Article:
When Wayne and Sheila told me they were going to do the Birkie I hopped on the bandwagon. But it wasn't with reservations. You see 10 years ago I had a nightmare race in Hayward, Wisconsin. For a long time I thought I would never do the Birkie again unless I could avoid starting in Wave #1. Wave #1 is actually the 3rd heat of skiers to start. There is an Elite wave of 200 men that starts the race first, followed 2 minutes later by 50 Elite women then 8 minutes after that the release Wave #1. I say release, because it reminds of that Simpsons quote 'Smithers, release the hounds'. So I signed up for the Birkie, 3 weeks before the big event. But since I hadn't done the Birkie lately, they stuck me in Wave #1 again. Not even a handful of top 20 results in the Keskinada and other 50km races was enough to convince the Birkie officials that I belong in the top 200 starters. Not official letters, nor mathematical justification, nor begging were successful. If I wanted to ski the Birkie again I would have to go through the Wave #1 initiation, AGAIN! What's so bad about Wave #1? Wave #1 makes a mosh pit look like a civilized gathering of intellectuals. There are two very appropriate nicknames for Wave #1 pretty much sum up the problem; 'Freak Show' and 'Testosterone Wave'. There are 1000 skiers in Wave #1, and most believe that they are faster than the Elite men and they are ready to prove it by skiing over top off anyone in their path when the gun goes off. Mix in some skiers that are only doing half the distance, the Birkie's little brother the 25km Korteloppet and you have a frantic start. So there I was waiting, warm-ups off, *near* the front of Wave #1 with 10 minutes to go until the start. Why was I standing there in my racing suit at -21°C so early? Well, this is Wave #1 and it's part of the initiation! To get near the front on the real start line you have to stand in a pen behind the Elite men's and women's pen ready to rush to the starting line the second the Elite women go off. Some people enter the Wave #1 pen 30 minutes before the start just to stand at the front! Basically you sacrifice a warm-up for a position where you don't need to pass 1000 skiers in the first few kilometers of the race. This bit of Wave #1 trivia was lost on me the first time I did the Birkie and trust me a good warm-up doesn't outweigh having to pass 1000 people before the trail gets too narrow. If you don't want to get caught up in the mele in the holding pen, or the start line then you might as well use the porta-potty one last time and give the Wave #1 skiers a 5 minute head start because if you just casually start at the back you'll walk the first 5-10km. So with 10 minutes to kill before I start I try to forget that I'm getting cold and I reviewed my race plan a few more times:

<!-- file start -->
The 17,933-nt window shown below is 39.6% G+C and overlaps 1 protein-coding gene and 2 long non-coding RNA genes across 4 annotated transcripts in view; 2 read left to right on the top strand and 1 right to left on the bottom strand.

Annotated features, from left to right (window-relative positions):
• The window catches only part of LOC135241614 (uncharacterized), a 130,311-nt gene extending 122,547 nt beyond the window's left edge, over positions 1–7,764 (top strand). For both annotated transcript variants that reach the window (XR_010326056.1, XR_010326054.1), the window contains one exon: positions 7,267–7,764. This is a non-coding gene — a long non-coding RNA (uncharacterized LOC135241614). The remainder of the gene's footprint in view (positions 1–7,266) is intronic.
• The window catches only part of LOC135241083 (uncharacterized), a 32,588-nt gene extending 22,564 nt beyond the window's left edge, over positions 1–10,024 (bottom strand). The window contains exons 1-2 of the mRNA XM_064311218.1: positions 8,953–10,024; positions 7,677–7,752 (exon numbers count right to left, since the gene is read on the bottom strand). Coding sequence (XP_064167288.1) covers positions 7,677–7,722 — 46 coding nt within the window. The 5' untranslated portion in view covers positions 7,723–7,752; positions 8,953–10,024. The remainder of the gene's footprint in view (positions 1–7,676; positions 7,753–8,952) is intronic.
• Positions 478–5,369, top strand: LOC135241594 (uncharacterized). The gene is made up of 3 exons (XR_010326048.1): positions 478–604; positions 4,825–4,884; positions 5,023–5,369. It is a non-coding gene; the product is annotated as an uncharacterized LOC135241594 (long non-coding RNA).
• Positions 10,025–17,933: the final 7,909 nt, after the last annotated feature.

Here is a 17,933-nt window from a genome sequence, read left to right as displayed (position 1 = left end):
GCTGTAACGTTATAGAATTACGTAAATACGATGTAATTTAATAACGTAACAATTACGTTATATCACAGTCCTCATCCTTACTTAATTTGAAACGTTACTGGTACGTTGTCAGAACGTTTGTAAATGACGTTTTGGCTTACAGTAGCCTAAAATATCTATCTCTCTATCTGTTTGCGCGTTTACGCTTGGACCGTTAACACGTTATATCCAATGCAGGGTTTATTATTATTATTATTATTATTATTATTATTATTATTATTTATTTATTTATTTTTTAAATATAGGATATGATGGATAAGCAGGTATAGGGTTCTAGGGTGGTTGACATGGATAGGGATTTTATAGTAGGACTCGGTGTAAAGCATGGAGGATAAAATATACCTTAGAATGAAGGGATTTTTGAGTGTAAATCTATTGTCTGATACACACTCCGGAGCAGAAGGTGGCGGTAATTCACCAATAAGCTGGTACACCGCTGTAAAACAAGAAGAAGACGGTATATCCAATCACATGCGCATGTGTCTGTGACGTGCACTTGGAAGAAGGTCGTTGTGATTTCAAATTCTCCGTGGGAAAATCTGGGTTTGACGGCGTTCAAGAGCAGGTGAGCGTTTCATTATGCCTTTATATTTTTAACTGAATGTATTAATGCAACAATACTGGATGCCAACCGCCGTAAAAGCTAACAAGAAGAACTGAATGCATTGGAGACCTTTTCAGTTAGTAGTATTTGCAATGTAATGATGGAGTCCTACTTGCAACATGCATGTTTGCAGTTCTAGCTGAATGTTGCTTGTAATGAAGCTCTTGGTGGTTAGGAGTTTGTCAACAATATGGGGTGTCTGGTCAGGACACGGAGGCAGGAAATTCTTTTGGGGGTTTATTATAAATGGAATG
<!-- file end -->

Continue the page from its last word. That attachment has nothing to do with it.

Interesting Reading. . .